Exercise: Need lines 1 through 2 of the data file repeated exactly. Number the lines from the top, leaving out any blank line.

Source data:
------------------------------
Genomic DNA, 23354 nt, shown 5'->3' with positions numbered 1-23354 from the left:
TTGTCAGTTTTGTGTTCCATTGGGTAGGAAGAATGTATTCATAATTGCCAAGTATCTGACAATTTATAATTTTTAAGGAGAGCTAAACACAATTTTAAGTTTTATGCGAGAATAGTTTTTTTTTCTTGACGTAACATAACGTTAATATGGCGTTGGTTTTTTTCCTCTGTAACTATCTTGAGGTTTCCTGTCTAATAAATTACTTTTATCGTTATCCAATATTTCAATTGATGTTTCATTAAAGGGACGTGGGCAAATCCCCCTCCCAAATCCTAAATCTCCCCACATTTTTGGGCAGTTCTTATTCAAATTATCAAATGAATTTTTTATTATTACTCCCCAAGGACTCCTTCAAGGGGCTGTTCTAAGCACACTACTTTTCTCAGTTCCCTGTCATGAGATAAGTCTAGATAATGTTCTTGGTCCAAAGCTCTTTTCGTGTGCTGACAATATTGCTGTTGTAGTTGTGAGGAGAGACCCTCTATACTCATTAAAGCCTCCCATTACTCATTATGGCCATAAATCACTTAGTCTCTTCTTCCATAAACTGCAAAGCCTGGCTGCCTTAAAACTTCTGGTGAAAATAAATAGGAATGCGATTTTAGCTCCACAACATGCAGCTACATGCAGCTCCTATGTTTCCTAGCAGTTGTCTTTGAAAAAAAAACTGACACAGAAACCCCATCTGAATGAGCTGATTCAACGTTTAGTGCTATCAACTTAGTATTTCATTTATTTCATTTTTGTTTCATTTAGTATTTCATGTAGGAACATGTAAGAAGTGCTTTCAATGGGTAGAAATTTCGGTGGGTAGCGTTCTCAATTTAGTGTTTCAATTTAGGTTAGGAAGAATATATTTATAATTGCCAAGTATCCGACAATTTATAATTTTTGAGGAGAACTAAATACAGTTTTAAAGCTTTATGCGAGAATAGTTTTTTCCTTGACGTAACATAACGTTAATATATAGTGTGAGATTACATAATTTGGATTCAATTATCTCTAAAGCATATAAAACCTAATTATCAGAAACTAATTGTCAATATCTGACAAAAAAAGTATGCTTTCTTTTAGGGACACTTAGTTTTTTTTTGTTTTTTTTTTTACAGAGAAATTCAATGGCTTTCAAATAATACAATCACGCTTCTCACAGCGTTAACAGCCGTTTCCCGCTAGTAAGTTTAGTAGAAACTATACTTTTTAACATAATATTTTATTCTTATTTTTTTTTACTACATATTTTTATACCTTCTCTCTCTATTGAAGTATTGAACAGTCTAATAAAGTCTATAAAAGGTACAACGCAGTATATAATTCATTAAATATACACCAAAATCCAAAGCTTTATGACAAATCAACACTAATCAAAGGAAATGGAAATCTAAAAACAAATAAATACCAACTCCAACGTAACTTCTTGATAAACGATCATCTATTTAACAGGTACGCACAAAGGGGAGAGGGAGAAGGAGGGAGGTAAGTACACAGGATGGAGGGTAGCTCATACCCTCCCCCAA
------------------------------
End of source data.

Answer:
Genomic DNA, 23354 nt, shown 5'->3' with positions numbered 1-23354 from the left:
TTGTCAGTTTTGTGTTCCATTGGGTAGGAAGAATGTATTCATAATTGCCAAGTATCTGACAATTTATAATTTTTAAGGAGAGCTAAACACAATTTTAAGTTTTATGCGAGAATAGTTTTTTTTTCTTGACGTAACATAACGTTAATATGGCGTTGGTTTTTTTCCTCTGTAACTATCTTGAGGTTTCCTGTCTAATAAATTACTTTTATCGTTATCCAATATTTCAATTGATGTTTCATTAAAGGGACGTGGGCAAATCCCCCTCCCAAATCCTAAATCTCCCCACATTTTTGGGCAGTTCTTATTCAAATTATCAAATGAATTTTTTATTATTACTCCCCAAGGACTCCTTCAAGGGGCTGTTCTAAGCACACTACTTTTCTCAGTTCCCTGTCATGAGATAAGTCTAGATAATGTTCTTGGTCCAAAGCTCTTTTCGTGTGCTGACAATATTGCTGTTGTAGTTGTGAGGAGAGACCCTCTATACTCATTAAAGCCTCCCATTACTCATTATGGCCATAAATCACTTAGTCTCTTCTTCCATAAACTGCAAAGCCTGGCTGCCTTAAAACTTCTGGTGAAAATAAATAGGAATGCGATTTTAGCTCCACAACATGCAGCTACATGCAGCTCCTATGTTTCCTAGCAGTTGTCTTTGAAAAAAAAACTGACACAGAAACCCCATCTGAATGAGCTGATTCAACGTTTAGTGCTATCAACTTAGTATTTCATTTATTTCATTTTTGTTTCATTTAGTATTTCATGTAGGAACATGTAAGAAGTGCTTTCAATGGGTAGAAATTTCGGTGGGTAGCGTTCTCAATTTAGTGTTTCAATTTAGGTTAGGAAGAATATATTTATAATTGCCAAGTATCCGACAATTTATAATTTTTGAGGAGAACTAAATACAGTTTTAAAGCTTTATGCGAGAATAGTTTTTTCCTTGACGTAACATAACGTTAATATATAGTGTGAGATTACATAATTTGGATTCAATTATCTCTAAAGCATATAAAACCTAATTATCAGAAACTAATTGTCAATATCTGACAAAAAAAGTATGCTTTCTTTTAGGGACACTTAGTTTTTTTTTGTTTTTTTTTTTACAGAGAAATTCAATGGCTTTCAAATAATACAATCACGCTTCTCACAGCGTTAACAGCCGTTTCCCGCTAGTAAGTTTAGTAGAAACTATACTTTTTAACATAATATTTTATTCTTATTTTTTTTTACTACATATTTTTATACCTTCTCTCTCTATTGAAGTATTGAACAGTCTAATAAAGTCTATAAAAGGTACAACGCAGTATATAATTCATTAAATATACACCAAAATCCAAAGCTTTATGACAAATCAACACTAATCAAAGGAAATGGAAATCTAAAAACAAATAAATACCAACTCCAACGTAACTTCTTGATAAACGATCATCTATTTAACAGGTACGCACAAAGGGGAGAGGGAGAAGGAGGGAGGTAAGTACACAGGATGGAGGGTAGCTCATACCCTCCCCCAA